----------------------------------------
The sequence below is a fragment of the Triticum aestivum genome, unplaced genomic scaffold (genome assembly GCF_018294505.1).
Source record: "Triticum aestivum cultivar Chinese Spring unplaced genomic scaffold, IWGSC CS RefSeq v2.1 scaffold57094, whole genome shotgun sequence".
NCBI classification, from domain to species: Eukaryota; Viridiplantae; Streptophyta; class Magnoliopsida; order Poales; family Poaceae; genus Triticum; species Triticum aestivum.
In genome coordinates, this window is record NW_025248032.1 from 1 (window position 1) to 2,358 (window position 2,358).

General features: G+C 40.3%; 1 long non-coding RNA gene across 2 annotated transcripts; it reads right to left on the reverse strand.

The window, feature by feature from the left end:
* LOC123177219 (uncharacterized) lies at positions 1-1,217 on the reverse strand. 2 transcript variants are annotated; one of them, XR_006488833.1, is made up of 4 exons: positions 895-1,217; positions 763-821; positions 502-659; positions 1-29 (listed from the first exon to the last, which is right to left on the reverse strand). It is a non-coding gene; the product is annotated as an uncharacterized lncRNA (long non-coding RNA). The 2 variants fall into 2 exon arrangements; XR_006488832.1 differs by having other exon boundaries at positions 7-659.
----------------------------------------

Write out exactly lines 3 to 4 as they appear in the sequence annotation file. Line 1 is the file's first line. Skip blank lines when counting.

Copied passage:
NCBI classification, from domain to species: Eukaryota; Viridiplantae; Streptophyta; class Magnoliopsida; order Poales; family Poaceae; genus Triticum; species Triticum aestivum.
In genome coordinates, this window is record NW_025248032.1 from 1 (window position 1) to 2,358 (window position 2,358).